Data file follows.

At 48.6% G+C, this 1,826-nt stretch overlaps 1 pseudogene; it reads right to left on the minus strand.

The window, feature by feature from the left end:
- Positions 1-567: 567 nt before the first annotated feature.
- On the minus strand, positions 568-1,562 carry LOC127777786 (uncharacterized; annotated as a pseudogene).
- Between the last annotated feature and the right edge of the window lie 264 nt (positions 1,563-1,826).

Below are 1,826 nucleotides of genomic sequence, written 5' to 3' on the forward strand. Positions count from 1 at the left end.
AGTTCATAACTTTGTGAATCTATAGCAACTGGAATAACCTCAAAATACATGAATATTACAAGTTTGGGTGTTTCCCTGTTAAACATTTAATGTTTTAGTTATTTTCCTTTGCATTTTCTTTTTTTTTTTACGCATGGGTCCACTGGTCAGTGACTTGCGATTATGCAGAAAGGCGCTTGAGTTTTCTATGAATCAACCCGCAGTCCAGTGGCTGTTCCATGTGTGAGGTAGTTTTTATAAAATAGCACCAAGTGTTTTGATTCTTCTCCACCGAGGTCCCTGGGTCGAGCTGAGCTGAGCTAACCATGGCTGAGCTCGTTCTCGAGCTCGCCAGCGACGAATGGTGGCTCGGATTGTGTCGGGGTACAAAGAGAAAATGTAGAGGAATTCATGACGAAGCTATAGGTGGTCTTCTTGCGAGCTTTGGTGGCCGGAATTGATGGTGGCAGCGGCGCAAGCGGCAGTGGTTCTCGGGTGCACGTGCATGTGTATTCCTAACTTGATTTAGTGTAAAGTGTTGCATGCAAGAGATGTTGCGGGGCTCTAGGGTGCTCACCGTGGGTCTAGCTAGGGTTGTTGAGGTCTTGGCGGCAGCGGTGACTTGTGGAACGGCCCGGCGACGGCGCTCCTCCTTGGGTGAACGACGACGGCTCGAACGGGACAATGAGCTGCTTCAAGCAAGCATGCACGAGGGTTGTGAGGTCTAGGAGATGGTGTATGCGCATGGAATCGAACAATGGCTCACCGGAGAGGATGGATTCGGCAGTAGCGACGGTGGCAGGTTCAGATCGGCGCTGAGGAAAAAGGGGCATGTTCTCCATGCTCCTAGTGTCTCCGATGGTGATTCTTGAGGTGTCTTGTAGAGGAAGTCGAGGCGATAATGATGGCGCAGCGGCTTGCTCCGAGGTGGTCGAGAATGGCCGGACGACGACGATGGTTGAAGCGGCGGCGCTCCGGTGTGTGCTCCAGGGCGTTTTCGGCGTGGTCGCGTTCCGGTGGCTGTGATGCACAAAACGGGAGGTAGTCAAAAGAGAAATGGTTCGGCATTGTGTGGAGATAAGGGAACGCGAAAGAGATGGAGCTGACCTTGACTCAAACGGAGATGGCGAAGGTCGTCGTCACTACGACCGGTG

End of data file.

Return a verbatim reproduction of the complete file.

At 48.6% G+C, this 1,826-nt stretch overlaps 1 pseudogene; it reads right to left on the minus strand.

The window, feature by feature from the left end:
- Positions 1-567: 567 nt before the first annotated feature.
- On the minus strand, positions 568-1,562 carry LOC127777786 (uncharacterized; annotated as a pseudogene).
- Between the last annotated feature and the right edge of the window lie 264 nt (positions 1,563-1,826).

Below are 1,826 nucleotides of genomic sequence, written 5' to 3' on the forward strand. Positions count from 1 at the left end.
AGTTCATAACTTTGTGAATCTATAGCAACTGGAATAACCTCAAAATACATGAATATTACAAGTTTGGGTGTTTCCCTGTTAAACATTTAATGTTTTAGTTATTTTCCTTTGCATTTTCTTTTTTTTTTTACGCATGGGTCCACTGGTCAGTGACTTGCGATTATGCAGAAAGGCGCTTGAGTTTTCTATGAATCAACCCGCAGTCCAGTGGCTGTTCCATGTGTGAGGTAGTTTTTATAAAATAGCACCAAGTGTTTTGATTCTTCTCCACCGAGGTCCCTGGGTCGAGCTGAGCTGAGCTAACCATGGCTGAGCTCGTTCTCGAGCTCGCCAGCGACGAATGGTGGCTCGGATTGTGTCGGGGTACAAAGAGAAAATGTAGAGGAATTCATGACGAAGCTATAGGTGGTCTTCTTGCGAGCTTTGGTGGCCGGAATTGATGGTGGCAGCGGCGCAAGCGGCAGTGGTTCTCGGGTGCACGTGCATGTGTATTCCTAACTTGATTTAGTGTAAAGTGTTGCATGCAAGAGATGTTGCGGGGCTCTAGGGTGCTCACCGTGGGTCTAGCTAGGGTTGTTGAGGTCTTGGCGGCAGCGGTGACTTGTGGAACGGCCCGGCGACGGCGCTCCTCCTTGGGTGAACGACGACGGCTCGAACGGGACAATGAGCTGCTTCAAGCAAGCATGCACGAGGGTTGTGAGGTCTAGGAGATGGTGTATGCGCATGGAATCGAACAATGGCTCACCGGAGAGGATGGATTCGGCAGTAGCGACGGTGGCAGGTTCAGATCGGCGCTGAGGAAAAAGGGGCATGTTCTCCATGCTCCTAGTGTCTCCGATGGTGATTCTTGAGGTGTCTTGTAGAGGAAGTCGAGGCGATAATGATGGCGCAGCGGCTTGCTCCGAGGTGGTCGAGAATGGCCGGACGACGACGATGGTTGAAGCGGCGGCGCTCCGGTGTGTGCTCCAGGGCGTTTTCGGCGTGGTCGCGTTCCGGTGGCTGTGATGCACAAAACGGGAGGTAGTCAAAAGAGAAATGGTTCGGCATTGTGTGGAGATAAGGGAACGCGAAAGAGATGGAGCTGACCTTGACTCAAACGGAGATGGCGAAGGTCGTCGTCACTACGACCGGTG